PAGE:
At the same time, film is an (often fragile) material resource. While some historic film reels have been digitised through initiatives such as the AHRC Colonial Film project they represent only a fraction of many film archive holdings (in some cases around 1% of the physical collections). Moreover, digital curation throws up its own challenges: how best to edit and present material to the public, particularly when it includes material which wasn’t designed for a mass audience such as the home movies shot by John Birch, director of Unilever in Sierra Leone in the 1940s and 1950s. And yet, ideas such as the Youtube channel provide significant opportunities for museums to offer new perspectives on their collections. For example, the Royal Museum of Central Africa, which is currently undergoing an extensive renovation, has developed a series of Youtube videos on the museum’s work, as part of a wider effort to create a ‘museum without walls’. These efforts are particularly important to rebranding the museum, which is physically constrained by the imperial triumphalism (and dubious racial imagery) of the original construction of the building.

 

Thackeray 2    Thackeray 3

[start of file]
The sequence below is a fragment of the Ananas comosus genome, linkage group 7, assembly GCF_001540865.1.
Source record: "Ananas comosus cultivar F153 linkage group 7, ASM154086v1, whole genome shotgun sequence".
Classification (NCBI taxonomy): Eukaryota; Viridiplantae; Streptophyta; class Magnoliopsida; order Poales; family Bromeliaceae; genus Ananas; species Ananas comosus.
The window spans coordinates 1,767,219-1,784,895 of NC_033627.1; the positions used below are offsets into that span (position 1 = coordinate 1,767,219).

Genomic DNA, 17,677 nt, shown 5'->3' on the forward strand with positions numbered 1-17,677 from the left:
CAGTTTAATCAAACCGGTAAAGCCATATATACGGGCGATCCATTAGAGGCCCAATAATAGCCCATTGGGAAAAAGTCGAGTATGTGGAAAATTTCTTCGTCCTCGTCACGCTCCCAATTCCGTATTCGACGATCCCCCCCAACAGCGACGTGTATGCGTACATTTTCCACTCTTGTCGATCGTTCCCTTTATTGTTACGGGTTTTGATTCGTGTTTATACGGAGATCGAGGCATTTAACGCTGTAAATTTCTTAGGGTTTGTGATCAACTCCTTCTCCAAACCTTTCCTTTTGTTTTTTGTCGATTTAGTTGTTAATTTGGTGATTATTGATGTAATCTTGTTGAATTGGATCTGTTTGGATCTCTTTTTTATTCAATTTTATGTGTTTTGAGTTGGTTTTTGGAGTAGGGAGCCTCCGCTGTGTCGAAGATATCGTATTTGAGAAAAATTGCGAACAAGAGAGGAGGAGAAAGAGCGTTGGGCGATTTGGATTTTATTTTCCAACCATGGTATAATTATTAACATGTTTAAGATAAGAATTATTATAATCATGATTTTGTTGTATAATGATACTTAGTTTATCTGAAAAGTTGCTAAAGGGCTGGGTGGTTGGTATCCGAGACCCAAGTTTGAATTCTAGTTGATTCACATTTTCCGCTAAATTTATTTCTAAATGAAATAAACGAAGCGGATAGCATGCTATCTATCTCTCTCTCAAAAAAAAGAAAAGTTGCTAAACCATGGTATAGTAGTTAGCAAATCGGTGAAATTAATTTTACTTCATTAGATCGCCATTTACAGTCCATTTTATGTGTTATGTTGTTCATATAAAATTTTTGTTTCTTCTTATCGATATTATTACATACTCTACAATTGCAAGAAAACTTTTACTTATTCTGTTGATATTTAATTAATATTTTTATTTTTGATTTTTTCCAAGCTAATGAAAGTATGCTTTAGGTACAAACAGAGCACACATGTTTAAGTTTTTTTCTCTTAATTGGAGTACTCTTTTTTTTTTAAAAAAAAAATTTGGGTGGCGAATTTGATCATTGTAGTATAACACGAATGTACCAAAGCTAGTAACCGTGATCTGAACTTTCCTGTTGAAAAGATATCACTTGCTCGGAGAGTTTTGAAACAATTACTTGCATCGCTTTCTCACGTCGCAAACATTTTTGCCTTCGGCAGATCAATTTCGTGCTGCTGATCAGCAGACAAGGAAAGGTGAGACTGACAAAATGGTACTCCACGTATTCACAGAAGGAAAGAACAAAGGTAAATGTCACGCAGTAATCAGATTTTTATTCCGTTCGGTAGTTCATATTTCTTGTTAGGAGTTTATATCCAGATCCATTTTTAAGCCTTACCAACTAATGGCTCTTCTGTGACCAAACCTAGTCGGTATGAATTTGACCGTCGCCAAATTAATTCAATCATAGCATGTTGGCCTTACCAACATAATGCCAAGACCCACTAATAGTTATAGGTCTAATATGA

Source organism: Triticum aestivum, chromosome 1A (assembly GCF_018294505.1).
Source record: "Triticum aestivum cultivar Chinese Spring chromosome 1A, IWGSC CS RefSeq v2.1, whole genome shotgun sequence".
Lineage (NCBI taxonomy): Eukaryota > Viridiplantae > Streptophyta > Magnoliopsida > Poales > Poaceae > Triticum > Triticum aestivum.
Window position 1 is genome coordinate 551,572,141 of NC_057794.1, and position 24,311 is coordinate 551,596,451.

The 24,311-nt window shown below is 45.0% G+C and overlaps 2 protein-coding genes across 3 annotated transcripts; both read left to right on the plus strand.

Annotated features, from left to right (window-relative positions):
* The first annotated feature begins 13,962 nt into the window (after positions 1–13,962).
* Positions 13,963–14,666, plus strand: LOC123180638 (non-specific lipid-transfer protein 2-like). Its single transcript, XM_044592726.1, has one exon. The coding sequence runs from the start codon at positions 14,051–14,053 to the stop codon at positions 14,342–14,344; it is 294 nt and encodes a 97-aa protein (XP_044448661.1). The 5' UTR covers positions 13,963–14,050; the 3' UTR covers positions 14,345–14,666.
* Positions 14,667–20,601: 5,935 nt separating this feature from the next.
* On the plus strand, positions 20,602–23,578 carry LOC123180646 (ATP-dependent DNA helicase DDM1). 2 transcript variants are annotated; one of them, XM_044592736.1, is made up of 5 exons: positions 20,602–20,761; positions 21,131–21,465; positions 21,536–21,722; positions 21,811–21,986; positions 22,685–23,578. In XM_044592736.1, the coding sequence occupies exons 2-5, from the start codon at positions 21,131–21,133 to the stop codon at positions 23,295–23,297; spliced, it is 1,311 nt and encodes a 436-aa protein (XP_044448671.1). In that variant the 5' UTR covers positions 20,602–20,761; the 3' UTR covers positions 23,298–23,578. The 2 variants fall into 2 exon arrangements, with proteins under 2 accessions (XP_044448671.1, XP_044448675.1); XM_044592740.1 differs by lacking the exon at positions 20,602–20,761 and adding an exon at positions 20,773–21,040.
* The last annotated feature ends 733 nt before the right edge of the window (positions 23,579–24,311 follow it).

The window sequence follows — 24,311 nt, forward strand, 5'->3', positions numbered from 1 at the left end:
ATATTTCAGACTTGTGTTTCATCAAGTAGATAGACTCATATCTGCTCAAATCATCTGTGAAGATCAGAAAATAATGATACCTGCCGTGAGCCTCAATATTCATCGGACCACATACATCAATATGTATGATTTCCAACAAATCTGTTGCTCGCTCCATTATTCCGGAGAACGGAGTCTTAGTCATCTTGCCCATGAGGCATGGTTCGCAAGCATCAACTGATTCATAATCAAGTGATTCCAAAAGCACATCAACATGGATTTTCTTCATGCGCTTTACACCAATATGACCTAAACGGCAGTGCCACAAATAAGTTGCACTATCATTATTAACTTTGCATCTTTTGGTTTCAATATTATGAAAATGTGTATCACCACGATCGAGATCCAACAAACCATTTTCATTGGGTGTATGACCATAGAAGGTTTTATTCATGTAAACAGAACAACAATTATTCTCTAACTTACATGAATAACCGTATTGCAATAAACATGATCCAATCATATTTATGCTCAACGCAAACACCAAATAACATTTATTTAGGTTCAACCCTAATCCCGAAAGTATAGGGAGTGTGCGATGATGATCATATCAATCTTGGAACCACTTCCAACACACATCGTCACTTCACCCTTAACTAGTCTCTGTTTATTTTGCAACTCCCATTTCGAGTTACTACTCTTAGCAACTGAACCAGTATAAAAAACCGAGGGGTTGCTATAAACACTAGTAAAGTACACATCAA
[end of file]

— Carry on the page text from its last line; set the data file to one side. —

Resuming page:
As part of my AHRC fellowship, I am organising a workshop at the Bill Douglas Cinema Museum in Exeter on 8 June to bring together academics and archivists to discuss some of the challenges and opportunities confronting the British Empire/ Commonwealth film archive. The Tate and Lyle ‘World in a Cube’ project provides one example of how businesses are seeking new ways to present their film archives to a wider public. As one of the world’s leading sugar companies Tate and Lyle produced many films in Britain, the Carribean, and West Africa. Few of these films are currently digitised and the company has undertaken a number of initiatives to consider how best to present these films in the future, including employee workshops and a creative media competition where people were encouraged to produce edits of the films. Bristol Museums and Galleries is facing similar issues in how to present the imperial film archive in the future. Bristol inherited the collections of the British Empire and Commonwealth Museum when it closed in 2009, which includes 2000 reels of film from the Royal Commonwealth Society. There will certainly be much to discuss!